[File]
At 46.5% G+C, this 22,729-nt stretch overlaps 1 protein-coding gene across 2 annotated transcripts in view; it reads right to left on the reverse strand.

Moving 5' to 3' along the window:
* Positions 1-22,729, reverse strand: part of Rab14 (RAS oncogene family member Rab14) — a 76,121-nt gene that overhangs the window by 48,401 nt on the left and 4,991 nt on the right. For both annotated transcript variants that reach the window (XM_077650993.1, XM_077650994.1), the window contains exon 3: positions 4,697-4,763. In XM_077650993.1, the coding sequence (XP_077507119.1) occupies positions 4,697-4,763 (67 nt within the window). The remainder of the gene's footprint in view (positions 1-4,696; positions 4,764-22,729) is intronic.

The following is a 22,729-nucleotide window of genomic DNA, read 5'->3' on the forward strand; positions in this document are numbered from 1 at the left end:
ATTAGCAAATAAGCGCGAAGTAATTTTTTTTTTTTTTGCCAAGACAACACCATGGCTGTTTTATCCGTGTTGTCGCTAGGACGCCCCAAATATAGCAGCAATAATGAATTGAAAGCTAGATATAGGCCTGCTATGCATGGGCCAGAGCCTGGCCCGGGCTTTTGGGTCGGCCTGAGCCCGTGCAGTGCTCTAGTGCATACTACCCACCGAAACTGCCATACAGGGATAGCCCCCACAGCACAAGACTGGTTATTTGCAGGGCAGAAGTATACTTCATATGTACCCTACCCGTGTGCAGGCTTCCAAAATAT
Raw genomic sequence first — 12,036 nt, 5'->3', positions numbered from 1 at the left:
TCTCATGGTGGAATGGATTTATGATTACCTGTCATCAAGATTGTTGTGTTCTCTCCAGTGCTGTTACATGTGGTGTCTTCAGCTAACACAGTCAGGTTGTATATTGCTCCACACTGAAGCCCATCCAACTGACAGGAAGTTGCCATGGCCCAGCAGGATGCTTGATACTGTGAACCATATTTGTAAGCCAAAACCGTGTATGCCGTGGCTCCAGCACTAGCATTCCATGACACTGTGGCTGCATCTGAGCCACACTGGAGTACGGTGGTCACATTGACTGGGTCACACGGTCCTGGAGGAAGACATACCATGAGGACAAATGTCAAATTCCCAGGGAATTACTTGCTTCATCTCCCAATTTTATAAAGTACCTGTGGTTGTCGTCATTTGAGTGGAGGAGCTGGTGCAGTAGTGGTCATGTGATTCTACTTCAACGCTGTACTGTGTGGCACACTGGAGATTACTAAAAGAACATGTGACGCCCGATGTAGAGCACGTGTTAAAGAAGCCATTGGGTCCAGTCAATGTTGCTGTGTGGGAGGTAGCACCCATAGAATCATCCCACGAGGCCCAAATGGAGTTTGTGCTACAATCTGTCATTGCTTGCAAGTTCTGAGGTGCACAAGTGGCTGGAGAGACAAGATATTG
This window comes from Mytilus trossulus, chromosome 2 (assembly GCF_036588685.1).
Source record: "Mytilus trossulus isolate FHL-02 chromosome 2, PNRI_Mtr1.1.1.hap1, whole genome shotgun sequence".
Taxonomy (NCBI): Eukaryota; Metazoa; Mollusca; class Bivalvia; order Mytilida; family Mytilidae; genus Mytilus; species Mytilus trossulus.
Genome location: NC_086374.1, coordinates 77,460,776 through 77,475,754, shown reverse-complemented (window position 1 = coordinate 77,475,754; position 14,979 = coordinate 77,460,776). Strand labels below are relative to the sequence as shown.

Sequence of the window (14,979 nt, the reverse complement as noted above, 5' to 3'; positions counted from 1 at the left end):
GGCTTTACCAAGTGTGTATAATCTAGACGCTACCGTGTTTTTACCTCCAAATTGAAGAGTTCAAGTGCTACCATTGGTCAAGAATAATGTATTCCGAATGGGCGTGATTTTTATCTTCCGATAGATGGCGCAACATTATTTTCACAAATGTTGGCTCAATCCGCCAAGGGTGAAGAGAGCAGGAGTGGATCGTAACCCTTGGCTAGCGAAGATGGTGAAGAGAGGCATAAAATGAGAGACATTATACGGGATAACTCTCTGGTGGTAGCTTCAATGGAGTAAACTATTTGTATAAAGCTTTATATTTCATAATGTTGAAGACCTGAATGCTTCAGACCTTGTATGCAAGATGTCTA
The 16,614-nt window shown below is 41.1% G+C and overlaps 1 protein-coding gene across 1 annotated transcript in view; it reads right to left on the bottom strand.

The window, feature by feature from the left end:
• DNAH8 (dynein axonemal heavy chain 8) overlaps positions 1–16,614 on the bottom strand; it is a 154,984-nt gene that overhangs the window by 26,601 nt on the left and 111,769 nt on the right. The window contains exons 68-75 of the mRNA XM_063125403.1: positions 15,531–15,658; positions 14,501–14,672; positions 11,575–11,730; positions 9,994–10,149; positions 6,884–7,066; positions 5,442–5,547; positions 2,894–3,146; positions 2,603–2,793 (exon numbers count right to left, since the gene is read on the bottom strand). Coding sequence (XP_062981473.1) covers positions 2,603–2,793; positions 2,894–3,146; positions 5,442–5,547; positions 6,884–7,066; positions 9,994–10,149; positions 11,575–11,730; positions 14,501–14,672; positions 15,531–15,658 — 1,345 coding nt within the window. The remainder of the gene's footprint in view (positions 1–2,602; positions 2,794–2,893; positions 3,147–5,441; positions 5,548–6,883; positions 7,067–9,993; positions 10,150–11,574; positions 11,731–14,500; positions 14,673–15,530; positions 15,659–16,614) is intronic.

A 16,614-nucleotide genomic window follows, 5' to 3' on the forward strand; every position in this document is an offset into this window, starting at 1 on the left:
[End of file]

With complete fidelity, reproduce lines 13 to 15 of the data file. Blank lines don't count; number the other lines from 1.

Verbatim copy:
GGCTTTACCAAGTGTGTATAATCTAGACGCTACCGTGTTTTTACCTCCAAATTGAAGAGTTCAAGTGCTACCATTGGTCAAGAATAATGTATTCCGAATGGGCGTGATTTTTATCTTCCGATAGATGGCGCAACATTATTTTCACAAATGTTGGCTCAATCCGCCAAGGGTGAAGAGAGCAGGAGTGGATCGTAACCCTTGGCTAGCGAAGATGGTGAAGAGAGGCATAAAATGAGAGACATTATACGGGATAACTCTCTGGTGGTAGCTTCAATGGAGTAAACTATTTGTATAAAGCTTTATATTTCATAATGTTGAAGACCTGAATGCTTCAGACCTTGTATGCAAGATGTCTA
The 16,614-nt window shown below is 41.1% G+C and overlaps 1 protein-coding gene across 1 annotated transcript in view; it reads right to left on the bottom strand.

The window, feature by feature from the left end: